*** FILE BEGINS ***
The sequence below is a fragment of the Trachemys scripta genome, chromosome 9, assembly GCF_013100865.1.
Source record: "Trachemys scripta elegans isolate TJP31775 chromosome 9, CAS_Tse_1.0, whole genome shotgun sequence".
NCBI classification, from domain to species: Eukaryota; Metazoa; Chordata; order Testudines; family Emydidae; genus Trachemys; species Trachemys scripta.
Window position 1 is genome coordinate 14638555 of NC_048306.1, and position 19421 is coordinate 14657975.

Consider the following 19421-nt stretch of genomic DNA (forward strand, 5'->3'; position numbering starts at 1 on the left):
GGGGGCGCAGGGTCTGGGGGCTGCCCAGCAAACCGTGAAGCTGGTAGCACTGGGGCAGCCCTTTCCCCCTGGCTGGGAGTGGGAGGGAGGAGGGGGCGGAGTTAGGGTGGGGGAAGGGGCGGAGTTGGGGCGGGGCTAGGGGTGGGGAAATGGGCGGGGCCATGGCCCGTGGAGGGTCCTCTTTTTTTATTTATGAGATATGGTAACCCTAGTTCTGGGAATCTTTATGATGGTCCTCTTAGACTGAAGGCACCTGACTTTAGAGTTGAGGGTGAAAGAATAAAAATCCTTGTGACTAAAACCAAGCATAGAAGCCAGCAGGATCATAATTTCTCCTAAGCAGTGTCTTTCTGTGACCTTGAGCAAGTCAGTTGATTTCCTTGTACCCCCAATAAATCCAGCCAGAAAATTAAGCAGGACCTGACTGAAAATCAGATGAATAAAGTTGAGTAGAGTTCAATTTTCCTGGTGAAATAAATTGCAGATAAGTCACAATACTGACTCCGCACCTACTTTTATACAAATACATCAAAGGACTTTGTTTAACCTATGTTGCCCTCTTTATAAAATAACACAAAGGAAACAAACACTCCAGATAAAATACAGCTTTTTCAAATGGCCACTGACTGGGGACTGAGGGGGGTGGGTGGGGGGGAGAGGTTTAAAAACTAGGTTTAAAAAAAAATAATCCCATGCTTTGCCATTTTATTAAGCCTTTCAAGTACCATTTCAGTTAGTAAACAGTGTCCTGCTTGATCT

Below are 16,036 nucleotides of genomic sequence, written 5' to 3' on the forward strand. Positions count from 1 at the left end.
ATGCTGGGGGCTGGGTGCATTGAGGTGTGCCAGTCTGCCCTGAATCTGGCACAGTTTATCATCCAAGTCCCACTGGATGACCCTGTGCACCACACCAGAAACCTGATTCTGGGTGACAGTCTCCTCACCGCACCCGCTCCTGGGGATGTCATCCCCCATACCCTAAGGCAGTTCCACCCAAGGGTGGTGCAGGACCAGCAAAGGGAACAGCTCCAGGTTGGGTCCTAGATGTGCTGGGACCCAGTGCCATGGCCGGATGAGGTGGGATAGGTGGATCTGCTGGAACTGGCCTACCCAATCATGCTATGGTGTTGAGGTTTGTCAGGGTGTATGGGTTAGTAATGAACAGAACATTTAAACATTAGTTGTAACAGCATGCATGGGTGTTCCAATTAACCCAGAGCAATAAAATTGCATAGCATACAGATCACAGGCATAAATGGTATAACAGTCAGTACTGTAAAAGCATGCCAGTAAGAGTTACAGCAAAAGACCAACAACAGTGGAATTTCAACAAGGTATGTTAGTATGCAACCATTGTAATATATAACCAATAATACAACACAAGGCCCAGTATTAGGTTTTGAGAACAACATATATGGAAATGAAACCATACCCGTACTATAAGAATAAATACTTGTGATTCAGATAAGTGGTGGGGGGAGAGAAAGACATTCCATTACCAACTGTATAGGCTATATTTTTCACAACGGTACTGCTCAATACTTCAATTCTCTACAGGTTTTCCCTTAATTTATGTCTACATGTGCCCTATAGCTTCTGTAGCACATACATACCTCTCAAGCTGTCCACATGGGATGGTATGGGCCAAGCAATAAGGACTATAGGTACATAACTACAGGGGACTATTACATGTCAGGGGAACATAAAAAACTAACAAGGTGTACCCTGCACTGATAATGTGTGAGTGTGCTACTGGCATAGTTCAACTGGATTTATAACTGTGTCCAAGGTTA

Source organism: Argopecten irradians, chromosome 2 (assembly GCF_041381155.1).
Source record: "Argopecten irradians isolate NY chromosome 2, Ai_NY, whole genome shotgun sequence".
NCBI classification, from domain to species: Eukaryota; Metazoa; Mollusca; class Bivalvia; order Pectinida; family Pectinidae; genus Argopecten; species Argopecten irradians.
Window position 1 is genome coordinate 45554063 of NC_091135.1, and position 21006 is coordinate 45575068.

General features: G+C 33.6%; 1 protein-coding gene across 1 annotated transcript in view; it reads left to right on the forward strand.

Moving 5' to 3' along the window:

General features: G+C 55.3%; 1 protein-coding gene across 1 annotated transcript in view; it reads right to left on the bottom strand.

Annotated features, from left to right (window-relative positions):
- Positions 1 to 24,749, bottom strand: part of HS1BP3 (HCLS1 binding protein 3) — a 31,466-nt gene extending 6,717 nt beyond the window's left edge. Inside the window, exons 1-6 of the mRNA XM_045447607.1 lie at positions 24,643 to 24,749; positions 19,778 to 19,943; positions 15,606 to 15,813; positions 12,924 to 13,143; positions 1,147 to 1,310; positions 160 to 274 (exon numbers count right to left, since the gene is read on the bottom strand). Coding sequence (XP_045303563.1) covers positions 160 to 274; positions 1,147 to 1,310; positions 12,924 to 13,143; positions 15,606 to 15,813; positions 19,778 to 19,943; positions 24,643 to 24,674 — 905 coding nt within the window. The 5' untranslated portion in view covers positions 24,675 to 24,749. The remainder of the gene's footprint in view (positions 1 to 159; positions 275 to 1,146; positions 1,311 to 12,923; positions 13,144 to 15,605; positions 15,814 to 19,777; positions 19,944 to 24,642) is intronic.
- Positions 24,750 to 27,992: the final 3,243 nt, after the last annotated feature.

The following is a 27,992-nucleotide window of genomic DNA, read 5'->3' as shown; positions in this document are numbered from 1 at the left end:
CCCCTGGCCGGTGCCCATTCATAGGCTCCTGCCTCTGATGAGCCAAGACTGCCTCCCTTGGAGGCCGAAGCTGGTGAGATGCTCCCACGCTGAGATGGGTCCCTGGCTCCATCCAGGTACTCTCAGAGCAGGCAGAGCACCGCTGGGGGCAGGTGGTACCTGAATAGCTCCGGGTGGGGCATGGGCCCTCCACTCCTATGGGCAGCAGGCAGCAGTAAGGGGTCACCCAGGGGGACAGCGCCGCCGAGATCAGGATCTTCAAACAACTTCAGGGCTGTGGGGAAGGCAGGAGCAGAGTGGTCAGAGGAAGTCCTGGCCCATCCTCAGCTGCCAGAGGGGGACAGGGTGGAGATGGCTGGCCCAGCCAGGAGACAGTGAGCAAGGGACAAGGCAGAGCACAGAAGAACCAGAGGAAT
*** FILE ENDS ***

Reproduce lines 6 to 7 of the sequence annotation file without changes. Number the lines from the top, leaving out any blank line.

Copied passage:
GGGGGCGCAGGGTCTGGGGGCTGCCCAGCAAACCGTGAAGCTGGTAGCACTGGGGCAGCCCTTTCCCCCTGGCTGGGAGTGGGAGGGAGGAGGGGGCGGAGTTAGGGTGGGGGAAGGGGCGGAGTTGGGGCGGGGCTAGGGGTGGGGAAATGGGCGGGGCCATGGCCCGTGGAGGGTCCTCTTTTTTTATTTATGAGATATGGTAACCCTAGTTCTGGGAATCTTTATGATGGTCCTCTTAGACTGAAGGCACCTGACTTTAGAGTTGAGGGTGAAAGAATAAAAATCCTTGTGACTAAAACCAAGCATAGAAGCCAGCAGGATCATAATTTCTCCTAAGCAGTGTCTTTCTGTGACCTTGAGCAAGTCAGTTGATTTCCTTGTACCCCCAATAAATCCAGCCAGAAAATTAAGCAGGACCTGACTGAAAATCAGATGAATAAAGTTGAGTAGAGTTCAATTTTCCTGGTGAAATAAATTGCAGATAAGTCACAATACTGACTCCGCACCTACTTTTATACAAATACATCAAAGGACTTTGTTTAACCTATGTTGCCCTCTTTATAAAATAACACAAAGGAAACAAACACTCCAGATAAAATACAGCTTTTTCAAATGGCCACTGACTGGGGACTGAGGGGGGTGGGTGGGGGGGAGAGGTTTAAAAACTAGGTTTAAAAAAAAATAATCCCATGCTTTGCCATTTTATTAAGCCTTTCAAGTACCATTTCAGTTAGTAAACAGTGTCCTGCTTGATCT

Below are 16,036 nucleotides of genomic sequence, written 5' to 3' on the forward strand. Positions count from 1 at the left end.